UK exports to the EU break new record as NI Protocol bill jeopardises relations

An "orderly" Brexit is still possible, according to a new report by Retail Ireland

Exports to the EU rose by £1.2 billion over March and have now climbed for three consecutive months



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14 June 2022

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Newly released figures show the value of UK exports to the EU increased by 8.1% and are now at their highest levels since records began. Yet Britain’s ‘belligerent’ NI Protocol override bill will likely derail trade once again, warns the international delivery expert ParcelHero.

The Northern Ireland Protocol ‘override’ bill, which is likely to create a new EU-UK rift, has been published on the same day that new Government figures reveal a record boom in trade with the EU. The international delivery expert ParcelHero says Britain’s EU exports broke all previous records in April. UK manufacturers and retailers saw export sales to our largest trading partner increase by 8.1%.

Today’s Office for National Statistics (ONS) UK trade results show exports to the EU reached £16.4 billion in April 2022. That is their highest level – in current prices – since records began in 1997. Exports to the EU rose by £1.2 billion over March and have now climbed for three consecutive months.

“Sadly, today’s “go-it-alone” Northern Ireland Protocol bill could well jeopardise relations with the EU once again, just as trade returns to full health following the chaos of Brexit,” said ParcelHero’s head of consumer research, David Jinks. “The EU says unilaterally scrapping parts of the Brexit trade agreement, which deals with the flow of goods between Great Britain and Northern Ireland, breaks international law.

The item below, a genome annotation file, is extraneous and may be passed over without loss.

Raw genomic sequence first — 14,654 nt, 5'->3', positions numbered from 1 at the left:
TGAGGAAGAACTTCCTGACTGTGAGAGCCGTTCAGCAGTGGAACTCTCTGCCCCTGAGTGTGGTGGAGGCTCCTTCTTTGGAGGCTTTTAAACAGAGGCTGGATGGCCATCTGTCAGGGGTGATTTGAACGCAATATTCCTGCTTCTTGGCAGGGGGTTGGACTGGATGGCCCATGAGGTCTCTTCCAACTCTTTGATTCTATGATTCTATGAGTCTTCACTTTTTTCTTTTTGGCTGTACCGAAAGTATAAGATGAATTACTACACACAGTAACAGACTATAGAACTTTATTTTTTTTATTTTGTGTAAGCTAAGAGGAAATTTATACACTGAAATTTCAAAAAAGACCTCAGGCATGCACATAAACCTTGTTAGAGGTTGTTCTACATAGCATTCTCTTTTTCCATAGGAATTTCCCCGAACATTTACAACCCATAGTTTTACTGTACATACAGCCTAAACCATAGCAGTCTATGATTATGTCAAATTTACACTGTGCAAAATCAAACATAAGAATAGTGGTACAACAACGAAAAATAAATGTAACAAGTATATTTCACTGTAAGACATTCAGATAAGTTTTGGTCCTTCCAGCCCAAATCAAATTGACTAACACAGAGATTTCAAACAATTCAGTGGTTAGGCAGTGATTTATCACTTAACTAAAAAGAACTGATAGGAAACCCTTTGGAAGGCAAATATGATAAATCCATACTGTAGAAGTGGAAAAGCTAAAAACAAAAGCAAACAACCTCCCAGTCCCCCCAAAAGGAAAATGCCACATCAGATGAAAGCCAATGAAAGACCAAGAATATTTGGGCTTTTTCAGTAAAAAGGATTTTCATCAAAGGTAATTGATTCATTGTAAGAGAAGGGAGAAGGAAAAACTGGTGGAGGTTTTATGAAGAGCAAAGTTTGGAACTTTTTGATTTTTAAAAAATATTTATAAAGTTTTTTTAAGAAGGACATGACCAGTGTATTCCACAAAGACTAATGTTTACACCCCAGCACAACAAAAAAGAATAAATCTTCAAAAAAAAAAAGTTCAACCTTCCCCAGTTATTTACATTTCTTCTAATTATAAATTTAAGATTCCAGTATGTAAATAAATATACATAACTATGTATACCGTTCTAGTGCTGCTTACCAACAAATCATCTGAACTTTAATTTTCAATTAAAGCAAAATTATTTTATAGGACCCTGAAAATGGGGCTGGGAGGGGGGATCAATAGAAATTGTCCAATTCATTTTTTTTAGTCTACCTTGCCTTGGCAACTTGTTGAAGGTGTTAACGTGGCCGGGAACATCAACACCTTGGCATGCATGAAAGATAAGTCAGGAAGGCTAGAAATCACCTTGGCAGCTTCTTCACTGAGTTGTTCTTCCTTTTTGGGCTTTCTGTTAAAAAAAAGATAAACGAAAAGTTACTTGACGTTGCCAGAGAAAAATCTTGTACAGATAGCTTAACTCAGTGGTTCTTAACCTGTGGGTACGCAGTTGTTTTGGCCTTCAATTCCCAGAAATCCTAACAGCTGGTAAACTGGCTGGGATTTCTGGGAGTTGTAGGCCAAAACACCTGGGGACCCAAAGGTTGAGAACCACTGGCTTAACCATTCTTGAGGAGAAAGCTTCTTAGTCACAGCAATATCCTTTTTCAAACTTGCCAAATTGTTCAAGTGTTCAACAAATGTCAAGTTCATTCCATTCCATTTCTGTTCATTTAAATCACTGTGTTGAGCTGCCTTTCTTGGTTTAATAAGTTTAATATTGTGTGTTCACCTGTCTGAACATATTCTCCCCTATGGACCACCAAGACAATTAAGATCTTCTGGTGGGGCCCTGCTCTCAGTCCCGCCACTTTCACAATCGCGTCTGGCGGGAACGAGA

“What an irony that the UK has returned to its blinkered, belligerent approach to negotiations, just as our EU trade figures returned to health. Looking at the new bill, several proposals are likely to incense the EU, including removing the European Court of Justice’s role on arbitrating trade disputes. That’s a move based on pure ideology. Granting Northern Ireland businesses the same tax breaks as those elsewhere in the UK will also confuse EU tax regulations, as Northern Ireland has to be part of the EU sales tax structure to avoid a trade border within the island of Ireland.”

Jinks continued: “No one is denying the flaws in the Northern Ireland Protocol. The raft of new checks on food, goods and parcels it would necessitate, if fully enforced to the letter of the law, is pointless. The government’s ideas for a “Green Channel” for goods not entering the Republic are worth discussing. The EU itself agrees the rules need changing and have put forward several proposals. However, this is the wrong time to explode a grenade just as UK-EU trade starts returning to normal.  Surely a negotiated settlement with the EU, rather than heavy tactics such as new go-it-alone legislation, is a better solution.”

‘ParcelHero’s in-depth analysis of the ongoing UK-EU trade problems and, in particular, the Northern Ireland Protocol agreement, is available at:



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